- - Thursday, October 4, 2012

A top Afghan official said Thursday that he has believed for years that most insider attacks on foreign troops have resulted from the Taliban’s infiltration of Afghanistan’s security forces — an assessment that contradicts Pentagon conclusions.

“I think it’s absolutely a majority of it is a terrorist infiltration in the ranks,” Afghan Deputy Foreign Minister H.E. Jawed Ludin said Thursday at a press briefing at the Afghan Embassy in Washington. “We’ve always believed this.”

Insider attacks — in which Afghan soldiers and police turn their weapons on their international coalition trainers — have killed more than 50 foreign troops this year, and frayed trust between NATO and Afghan forces. The Pentagon for months has attributed the majority of such attacks to personal grievances and cultural clashes between Afghan and coalition forces.

“Some people who think this is essentially a cultural thing vastly overstate and actually really ignore the fact that we’ve been doing this for 10 years now, and this really has come in the last six months,” Mr. Ludin said.

He said that Taliban infiltrators had been overlooked in the rush to meet NATO recruiting targets in recent years, as the international coalition moves to withdraw all combat troops by the end of 2014.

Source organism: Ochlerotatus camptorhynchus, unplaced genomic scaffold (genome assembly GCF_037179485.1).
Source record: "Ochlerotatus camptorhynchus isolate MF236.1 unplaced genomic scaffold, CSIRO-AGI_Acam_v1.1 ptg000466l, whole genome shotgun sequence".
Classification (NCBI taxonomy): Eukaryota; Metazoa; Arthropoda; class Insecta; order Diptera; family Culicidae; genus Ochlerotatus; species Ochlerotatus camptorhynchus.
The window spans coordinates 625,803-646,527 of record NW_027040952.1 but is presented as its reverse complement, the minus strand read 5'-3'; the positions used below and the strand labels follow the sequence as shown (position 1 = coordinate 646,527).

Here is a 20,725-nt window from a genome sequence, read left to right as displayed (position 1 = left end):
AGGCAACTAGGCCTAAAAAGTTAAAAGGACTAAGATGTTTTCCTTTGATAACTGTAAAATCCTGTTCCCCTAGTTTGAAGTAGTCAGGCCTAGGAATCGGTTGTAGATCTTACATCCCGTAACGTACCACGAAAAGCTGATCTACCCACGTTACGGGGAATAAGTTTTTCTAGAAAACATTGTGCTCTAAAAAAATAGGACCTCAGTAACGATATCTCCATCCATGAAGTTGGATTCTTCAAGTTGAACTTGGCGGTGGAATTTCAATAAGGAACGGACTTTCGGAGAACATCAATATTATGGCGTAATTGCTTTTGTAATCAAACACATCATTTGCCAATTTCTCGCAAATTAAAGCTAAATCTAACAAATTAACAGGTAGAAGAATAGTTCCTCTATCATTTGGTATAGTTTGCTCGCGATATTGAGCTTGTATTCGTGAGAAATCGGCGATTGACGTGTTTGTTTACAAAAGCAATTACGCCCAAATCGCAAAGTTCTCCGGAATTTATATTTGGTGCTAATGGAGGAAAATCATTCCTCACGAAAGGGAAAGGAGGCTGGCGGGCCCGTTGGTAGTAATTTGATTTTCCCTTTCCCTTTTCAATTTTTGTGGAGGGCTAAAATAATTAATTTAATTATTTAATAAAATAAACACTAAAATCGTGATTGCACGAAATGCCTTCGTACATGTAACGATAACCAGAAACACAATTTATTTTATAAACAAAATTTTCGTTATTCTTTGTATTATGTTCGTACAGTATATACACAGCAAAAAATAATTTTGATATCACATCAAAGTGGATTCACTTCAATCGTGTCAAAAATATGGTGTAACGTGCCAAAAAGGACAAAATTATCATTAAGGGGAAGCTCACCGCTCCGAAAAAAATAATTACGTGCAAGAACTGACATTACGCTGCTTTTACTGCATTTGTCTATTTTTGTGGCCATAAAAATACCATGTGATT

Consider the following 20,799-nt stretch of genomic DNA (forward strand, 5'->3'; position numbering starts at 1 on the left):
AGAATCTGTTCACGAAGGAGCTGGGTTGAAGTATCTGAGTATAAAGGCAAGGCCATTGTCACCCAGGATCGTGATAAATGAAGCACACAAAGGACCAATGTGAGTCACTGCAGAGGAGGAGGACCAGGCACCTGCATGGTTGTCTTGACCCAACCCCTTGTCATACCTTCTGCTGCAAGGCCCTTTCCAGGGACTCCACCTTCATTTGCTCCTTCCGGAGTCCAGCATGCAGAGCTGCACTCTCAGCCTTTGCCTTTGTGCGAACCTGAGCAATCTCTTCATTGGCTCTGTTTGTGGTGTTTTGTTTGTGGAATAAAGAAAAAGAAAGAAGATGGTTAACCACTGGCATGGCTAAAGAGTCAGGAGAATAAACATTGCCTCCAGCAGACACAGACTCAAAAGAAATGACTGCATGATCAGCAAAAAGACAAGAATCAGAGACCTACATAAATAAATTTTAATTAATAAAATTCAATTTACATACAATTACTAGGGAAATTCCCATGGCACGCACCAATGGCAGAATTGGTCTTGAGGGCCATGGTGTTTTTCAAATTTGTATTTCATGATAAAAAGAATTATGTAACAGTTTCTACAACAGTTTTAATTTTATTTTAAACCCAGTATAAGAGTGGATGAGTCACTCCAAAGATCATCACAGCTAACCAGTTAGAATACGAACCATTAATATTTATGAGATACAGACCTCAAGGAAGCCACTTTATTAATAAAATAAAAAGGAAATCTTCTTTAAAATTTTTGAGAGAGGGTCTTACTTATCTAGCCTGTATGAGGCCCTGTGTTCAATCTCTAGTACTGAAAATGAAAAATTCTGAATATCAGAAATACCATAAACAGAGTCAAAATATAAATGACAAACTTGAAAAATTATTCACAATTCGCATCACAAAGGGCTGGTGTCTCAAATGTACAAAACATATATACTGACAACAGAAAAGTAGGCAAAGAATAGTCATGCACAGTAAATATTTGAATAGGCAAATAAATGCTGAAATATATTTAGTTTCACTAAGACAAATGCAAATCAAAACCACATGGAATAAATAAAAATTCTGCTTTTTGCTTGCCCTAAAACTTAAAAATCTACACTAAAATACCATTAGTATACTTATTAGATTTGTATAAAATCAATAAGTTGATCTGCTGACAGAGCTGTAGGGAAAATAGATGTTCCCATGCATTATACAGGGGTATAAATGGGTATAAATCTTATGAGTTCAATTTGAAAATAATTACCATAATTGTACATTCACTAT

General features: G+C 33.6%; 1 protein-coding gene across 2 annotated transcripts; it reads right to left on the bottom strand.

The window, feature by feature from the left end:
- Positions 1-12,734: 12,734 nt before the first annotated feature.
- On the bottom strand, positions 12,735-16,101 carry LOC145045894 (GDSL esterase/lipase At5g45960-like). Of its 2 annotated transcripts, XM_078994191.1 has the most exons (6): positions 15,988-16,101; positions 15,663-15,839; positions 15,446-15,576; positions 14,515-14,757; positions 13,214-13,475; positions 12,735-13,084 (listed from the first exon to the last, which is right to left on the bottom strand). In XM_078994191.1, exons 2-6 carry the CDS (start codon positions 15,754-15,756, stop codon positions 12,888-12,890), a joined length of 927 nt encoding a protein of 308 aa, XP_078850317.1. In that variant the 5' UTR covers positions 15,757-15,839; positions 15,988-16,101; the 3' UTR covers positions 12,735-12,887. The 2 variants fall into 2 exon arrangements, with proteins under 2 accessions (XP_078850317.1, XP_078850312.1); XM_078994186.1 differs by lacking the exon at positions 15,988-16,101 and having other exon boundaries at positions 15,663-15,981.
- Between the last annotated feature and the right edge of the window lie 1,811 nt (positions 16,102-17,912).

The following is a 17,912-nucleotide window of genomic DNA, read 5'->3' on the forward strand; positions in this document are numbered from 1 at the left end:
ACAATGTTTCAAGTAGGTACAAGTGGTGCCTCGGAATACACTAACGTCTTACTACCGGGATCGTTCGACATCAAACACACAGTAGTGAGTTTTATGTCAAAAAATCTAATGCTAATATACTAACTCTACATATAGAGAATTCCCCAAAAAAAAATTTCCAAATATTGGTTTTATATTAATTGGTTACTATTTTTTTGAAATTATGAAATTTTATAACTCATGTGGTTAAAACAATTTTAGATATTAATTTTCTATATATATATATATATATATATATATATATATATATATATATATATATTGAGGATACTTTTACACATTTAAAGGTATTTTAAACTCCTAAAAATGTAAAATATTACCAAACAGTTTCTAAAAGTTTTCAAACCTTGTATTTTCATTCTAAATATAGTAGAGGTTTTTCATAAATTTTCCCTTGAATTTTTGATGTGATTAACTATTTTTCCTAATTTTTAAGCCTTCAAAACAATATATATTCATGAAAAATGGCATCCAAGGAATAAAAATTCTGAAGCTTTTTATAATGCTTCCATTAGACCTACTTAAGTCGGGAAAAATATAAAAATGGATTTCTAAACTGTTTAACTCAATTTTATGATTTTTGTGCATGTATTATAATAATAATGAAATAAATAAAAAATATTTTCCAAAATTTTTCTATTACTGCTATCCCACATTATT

“Infiltration has not been a new phenomenon,” he said.


Anti-drone ‘peace march’ will go ahead in tribal areas

ISLAMABAD — Pakistani politician Imran Khan insisted Thursday that a “peace march” to the country’s restive tribal areas would go ahead despite doubts over whether the authorities would allow it.

Mr. Khan, who heads the Pakistan Movement for Justice party, plans to lead a convoy of activists and Western journalists to South Waziristan this weekend to protest against U.S. drone strikes.

A spokesman for the Pakistani Taliban, whose members are killed by U.S. missiles, told Agence France-Presse that the militant group had not yet formulated its position on the march.

Mr. Khan said the Taliban had given its agreement through intermediaries in the tribal areas.

Access to the tribal areas, where Taliban and al Qaeda-linked militants have strongholds, is strictly controlled by Pakistan, and independent access for foreigners is banned.

There have been conflicting reports this week about whether permission for the march to enter South Waziristan has been granted, and by whom, but Mr. Khan insisted it would go ahead.


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